Click the arrow to watch the launch. Video source: SpaceX YouTube channel.
SpaceX launched its fifth official delivery to the International Space Station early this morning, with a perfect performance of the launch and Dragon cargo ship deployment.
What was once considered revolutionary, and perhaps a bit perilous, has now become almost anti-climactic.
Now all the drama is focused on the SpaceX attempt to land the Falcon 9 first stage booster on an Autonomous Spaceport Drone Ship (SpaceX asks you not to call it a “barge”) in the Atlantic Ocean.
During Monday's pre-launch media event, despite the best efforts of NASA media personnel, most of the questions were for Space Vice-President of Mission Assurance Hans Koenigsmann, who fielded a barrage of questions about the drone ship landing attempt.
As SpaceX founder Elon Musk tweeted this morning, “Close, but no cigar this time.”
A series of tweets throughout the day explained what happened.
Rocket made it to drone spaceport ship, but landed hard. Close, but no cigar this time. Bodes well for the future tho.— Elon Musk (@elonmusk) January 10, 2015
Ship itself is fine. Some of the support equipment on the deck will need to be replaced...— Elon Musk (@elonmusk) January 10, 2015
Didn't get good landing/impact video. Pitch dark and foggy. Will piece it together from telemetry and ... actual pieces.— Elon Musk (@elonmusk) January 10, 2015
Grid fins worked extremely well from hypersonic velocity to subsonic, but ran out of hydraulic fluid right before landing.— Elon Musk (@elonmusk) January 10, 2015
Upcoming flight already has 50% more hydraulic fluid, so should have plenty of margin for landing attempt next month.— Elon Musk (@elonmusk) January 10, 2015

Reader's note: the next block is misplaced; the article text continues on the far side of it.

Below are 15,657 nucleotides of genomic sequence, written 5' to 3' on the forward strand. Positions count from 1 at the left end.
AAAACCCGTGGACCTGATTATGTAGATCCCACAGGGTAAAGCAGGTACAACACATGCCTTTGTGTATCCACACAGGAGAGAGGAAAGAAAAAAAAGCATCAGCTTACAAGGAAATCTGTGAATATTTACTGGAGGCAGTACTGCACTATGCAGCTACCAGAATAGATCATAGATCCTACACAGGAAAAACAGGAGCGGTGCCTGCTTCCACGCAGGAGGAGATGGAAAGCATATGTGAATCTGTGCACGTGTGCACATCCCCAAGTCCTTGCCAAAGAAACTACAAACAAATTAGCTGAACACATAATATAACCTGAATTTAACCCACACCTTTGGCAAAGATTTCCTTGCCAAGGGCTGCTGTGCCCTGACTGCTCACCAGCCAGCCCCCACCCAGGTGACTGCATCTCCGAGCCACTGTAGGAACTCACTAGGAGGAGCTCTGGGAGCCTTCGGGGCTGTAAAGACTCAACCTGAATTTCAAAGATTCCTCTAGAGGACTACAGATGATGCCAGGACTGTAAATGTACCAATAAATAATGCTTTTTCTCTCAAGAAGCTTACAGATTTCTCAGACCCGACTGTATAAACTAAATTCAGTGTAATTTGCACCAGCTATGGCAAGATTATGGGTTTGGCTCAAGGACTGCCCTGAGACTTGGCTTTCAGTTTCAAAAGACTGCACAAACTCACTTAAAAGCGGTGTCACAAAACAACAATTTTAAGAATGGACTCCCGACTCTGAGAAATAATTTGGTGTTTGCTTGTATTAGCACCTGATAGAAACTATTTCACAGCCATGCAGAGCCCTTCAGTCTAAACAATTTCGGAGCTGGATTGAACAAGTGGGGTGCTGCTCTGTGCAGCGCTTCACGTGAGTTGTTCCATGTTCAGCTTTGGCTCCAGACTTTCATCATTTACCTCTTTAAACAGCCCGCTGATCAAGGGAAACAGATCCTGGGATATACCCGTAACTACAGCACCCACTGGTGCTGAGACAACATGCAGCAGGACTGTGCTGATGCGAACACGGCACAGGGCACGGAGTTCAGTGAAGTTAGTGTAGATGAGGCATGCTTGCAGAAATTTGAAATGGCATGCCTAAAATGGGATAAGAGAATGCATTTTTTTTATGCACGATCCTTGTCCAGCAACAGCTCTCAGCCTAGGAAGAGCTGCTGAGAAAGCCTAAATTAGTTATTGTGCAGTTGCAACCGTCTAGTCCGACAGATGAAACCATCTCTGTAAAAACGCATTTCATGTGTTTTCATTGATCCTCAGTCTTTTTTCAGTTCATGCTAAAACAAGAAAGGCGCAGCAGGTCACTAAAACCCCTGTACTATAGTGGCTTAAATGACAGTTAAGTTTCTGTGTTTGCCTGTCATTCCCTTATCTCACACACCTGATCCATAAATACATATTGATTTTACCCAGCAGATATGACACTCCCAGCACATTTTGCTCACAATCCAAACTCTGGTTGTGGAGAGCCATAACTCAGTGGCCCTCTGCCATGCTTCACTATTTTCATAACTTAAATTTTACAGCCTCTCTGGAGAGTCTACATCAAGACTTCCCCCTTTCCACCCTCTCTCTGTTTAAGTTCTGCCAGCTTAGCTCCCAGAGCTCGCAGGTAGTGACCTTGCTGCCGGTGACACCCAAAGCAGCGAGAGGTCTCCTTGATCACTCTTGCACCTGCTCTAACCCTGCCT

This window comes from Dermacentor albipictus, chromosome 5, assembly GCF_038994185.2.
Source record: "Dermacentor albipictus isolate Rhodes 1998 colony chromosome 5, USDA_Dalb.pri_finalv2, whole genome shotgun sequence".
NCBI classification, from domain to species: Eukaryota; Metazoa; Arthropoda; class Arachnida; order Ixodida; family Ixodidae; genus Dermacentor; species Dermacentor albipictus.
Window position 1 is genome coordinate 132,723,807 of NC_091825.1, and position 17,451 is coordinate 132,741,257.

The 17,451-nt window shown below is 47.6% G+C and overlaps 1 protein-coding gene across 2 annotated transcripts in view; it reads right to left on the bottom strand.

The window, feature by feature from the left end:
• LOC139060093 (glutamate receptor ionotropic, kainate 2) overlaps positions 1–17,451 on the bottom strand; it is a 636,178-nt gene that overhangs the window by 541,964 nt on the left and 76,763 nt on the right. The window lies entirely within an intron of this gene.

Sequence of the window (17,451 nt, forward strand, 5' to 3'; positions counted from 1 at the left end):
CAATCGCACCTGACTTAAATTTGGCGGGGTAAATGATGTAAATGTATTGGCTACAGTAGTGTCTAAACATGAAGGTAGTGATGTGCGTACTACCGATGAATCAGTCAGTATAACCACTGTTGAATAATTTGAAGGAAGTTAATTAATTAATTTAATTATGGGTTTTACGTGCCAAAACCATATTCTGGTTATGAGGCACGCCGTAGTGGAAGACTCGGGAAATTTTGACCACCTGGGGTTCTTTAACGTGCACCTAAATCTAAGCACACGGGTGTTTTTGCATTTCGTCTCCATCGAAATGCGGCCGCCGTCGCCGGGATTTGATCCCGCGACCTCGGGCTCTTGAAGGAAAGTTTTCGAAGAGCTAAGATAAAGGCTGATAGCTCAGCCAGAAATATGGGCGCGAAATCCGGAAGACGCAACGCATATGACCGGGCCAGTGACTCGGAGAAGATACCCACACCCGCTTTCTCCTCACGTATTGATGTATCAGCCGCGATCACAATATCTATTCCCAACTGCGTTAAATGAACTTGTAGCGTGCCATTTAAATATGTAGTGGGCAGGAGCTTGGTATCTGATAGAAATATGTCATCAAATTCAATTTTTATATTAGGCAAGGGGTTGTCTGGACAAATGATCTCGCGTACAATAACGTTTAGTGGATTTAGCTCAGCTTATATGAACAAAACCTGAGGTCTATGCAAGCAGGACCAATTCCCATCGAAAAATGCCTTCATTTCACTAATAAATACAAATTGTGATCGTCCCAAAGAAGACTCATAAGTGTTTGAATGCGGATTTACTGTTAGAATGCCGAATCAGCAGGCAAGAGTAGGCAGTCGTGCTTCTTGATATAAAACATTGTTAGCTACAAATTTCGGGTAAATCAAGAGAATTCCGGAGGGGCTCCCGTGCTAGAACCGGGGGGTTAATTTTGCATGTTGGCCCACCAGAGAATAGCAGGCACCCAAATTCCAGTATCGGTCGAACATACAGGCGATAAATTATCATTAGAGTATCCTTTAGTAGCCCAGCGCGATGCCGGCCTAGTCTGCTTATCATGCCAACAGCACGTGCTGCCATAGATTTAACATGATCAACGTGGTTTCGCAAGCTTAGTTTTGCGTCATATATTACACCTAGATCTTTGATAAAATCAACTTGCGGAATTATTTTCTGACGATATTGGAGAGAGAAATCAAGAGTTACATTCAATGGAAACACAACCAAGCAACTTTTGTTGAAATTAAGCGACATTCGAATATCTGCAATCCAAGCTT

Am super proud of my crew for making huge strides towards reusability on this mission. You guys rock!— Elon Musk (@elonmusk) January 10, 2015
It's unclear if the next SpaceX launch from the Cape will attempt a barge landing. As of this writing, it's scheduled to launch on January 29. That mission will launch the Deep Space Climate Observatory, a joint project of NASA, the U.S. Air Force and the National Oceanic and Atmospheric Administration (NOAA).
Elsewhere on Twitter, United Launch Alliance CEO Tory Bruno responded to questions from tweeters, suggesting that the SpaceX plan to reuse rockets is not economically feasible.
@planet4589 McDonnell Douglass' Delta Clipper, JAXA's RVTS, and, of course, the Lunar Module— Tory Bruno (@torybruno) January 10, 2015
@planet4589 Yes, I would count all of those. The real challenge in reuse is economic, not technical— Tory Bruno (@torybruno) January 10, 2015
Sounds to me like Mr. Bruno is whistling through the graveyard, but I'm not an expert, so I'll let nature take its course. So far, those who have bet against SpaceX have lost every time.
UPDATE January 11, 2015 9:00 PM EST — SpaceflightNow.com has posted photos of the drone ship as it arrived earlier today in Jacksonville.
Click the image to view at a larger size. Image source: SpaceflightNow.com.